Crimean attacked for Ukrainian symbols faces 5-year sentence for wanting police assailant prosecuted
Having Ukrainian symbols on his bike was excuse enough for Ihor Movenko to be savagely beaten up in Russian-occupied Crimea. He is now facing a five-year prison sentence because he tried to get his assailant prosecuted. Human rights activists believe that Russia is promoting any form of hatred towards pro-Ukrainian Crimeans, with the ‘courts’ there to provide whatever sentence is demanded.
The 40-year-old Ukrainian from Sevastopol is on trial charged with making ‘public calls to carry out extremist activities’ over a comment he made on a VKontakte social media group ‘Crimea is Ukraine’. The comment, about what should happen to traitors, after Russia’s occupation of Crimea ends, was strong, but rather an expression of ‘black humour’, Movenko says. The FSB maintains close surveillance over such social media pages, and had the comment been more than a pretext, it would have had consequences when it was posted back in summer 2016. Had the issue really been the supposed ‘extremist’ nature of the comment, Movenko would not have been stopped from deleting it. As with Rafis Kashapov, the Russian Tatar activist jailed for 3 years for criticizing Russia’s invasion of Crimea, the social media posts are left, presumably as a chilling warning of how very little will could get you imprisoned.
Movenko is not alone in believing that he is now facing prison for not wanting to accept that ta person who attacked him without any provocation should enjoy total impunity.
Movenko was attacked on 7 September, 2016, after he stopped to get money out of a cash machine and then returned to his bike. Movenko had stickers on the bike of the Ukrainian trident and from the ‘Azov Battalion’ which is now on Russia’s huge list of banned organizations.
The man who brutally assaulted him claimed to be from the police, though he did not show any ID. The Crimean Human Rights Group later did in fact identify him as Volodymyr Sukhodolsky, who had served in a Berkut special force unit before becoming a turncoat in 2014. He is now working for the Russian police.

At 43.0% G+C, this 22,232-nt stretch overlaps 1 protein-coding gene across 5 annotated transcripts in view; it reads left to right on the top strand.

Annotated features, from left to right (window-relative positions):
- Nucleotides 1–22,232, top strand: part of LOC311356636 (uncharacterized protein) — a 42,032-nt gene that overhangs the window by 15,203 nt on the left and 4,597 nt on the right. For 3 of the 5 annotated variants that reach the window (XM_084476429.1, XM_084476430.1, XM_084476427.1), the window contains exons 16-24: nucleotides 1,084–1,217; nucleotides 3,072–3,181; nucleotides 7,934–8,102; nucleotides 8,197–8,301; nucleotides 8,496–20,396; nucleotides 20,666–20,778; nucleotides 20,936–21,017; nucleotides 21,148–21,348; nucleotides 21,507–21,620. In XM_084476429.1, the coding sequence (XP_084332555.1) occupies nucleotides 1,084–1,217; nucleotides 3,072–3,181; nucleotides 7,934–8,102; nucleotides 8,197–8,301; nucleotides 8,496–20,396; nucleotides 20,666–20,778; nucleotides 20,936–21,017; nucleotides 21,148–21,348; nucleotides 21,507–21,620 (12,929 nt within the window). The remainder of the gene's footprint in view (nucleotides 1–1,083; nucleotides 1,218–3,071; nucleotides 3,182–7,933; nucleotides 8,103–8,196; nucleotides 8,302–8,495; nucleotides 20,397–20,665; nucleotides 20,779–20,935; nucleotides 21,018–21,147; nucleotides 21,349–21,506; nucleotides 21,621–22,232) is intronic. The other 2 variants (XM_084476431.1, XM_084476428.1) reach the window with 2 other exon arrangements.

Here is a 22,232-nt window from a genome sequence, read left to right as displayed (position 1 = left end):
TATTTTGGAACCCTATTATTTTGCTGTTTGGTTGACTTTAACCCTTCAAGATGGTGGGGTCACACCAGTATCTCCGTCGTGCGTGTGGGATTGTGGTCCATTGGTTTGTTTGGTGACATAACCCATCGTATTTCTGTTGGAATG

betraying his oath in 2014. He is now serves in the Russian police force.
This was an unmotivated attack, which left Movenko needing to be hospitalized. The doctors found an open head injury, concussion, a skull fracture, a broken jaw, broken nose, eye injury and more.
It was quite evident that he had been attacked, yet it was Movenko who had his hands bound after the police appeared. It was clear from the surreal video here, that the police who arrived were on the best of terms with the assailant. The officers even tried to stop Valentina Movenko, who had come as soon as somebody phoned her, from giving her husband some water as he lay on the ground, handcuffed and in obvious need of medical treatment.
At the beginning, the occupation authorities made it clear that Movenko would be facing administrative charges for alleged ‘extremism’ over the Azov sticker. They did, however, claim that criminal proceedings would be initiated against his assailant.
There is no evidence that a criminal investigation was ever launched over the attack, though Movenko himself ended up fined two thousand roubles for the sticker.
He continued to insist that there should be an investigation into the assault. This resulted only in his being taken by police from work on December 16, 2016, beaten up and threatened, before having a search carried out of his home.
He calls the FSB detention that day a “special operation”, with FSB officers stopping him on his way to work. They began beating him, and threatening to take him to a forest, strip him naked and leave him there. They then took him to his work, and told him not to speak with anybody while they took his computer away. When he tried to say something, they dragged him into the corner and inflicted several blows. They then went to his home. His wife says that she was prevented from using a telephone to call a lawyer.
During the ‘court’ hearing on January 31, 2018, one of the official ‘witnesses’ of this search, whom the FSB almost certainly (and illegally) brought with them, was questioned. He confirmed that during the search Movenko had been held, with his hands in handcuffs behind his back, and had not been allowed to contact a lawyer.
Movenko is not the first Ukrainian in Crimea to be facing prosecution for totally peaceful demonstration of his pro-Ukrainian views. Ukrainian political analyst Viktor Kaspruk comments that “Russia has created the same climate of repression in Crimea against Ukrainians as during Soviet times. Perhaps the occupiers are trying to push pro-Ukrainian-minded Crimeans to leave Crimea. It’s convenient for the Russians to divide Crimean Ukrainians into those who are loyal and who will depict the flourishing of Ukrainian culture to the international community, and dissidents who will face repression. However they didn’t succeed in doing this in Soviet times, and I don’t think they’ll succeed now. It’s vital that the whole world knows of Russia’s abuses in Crimea”.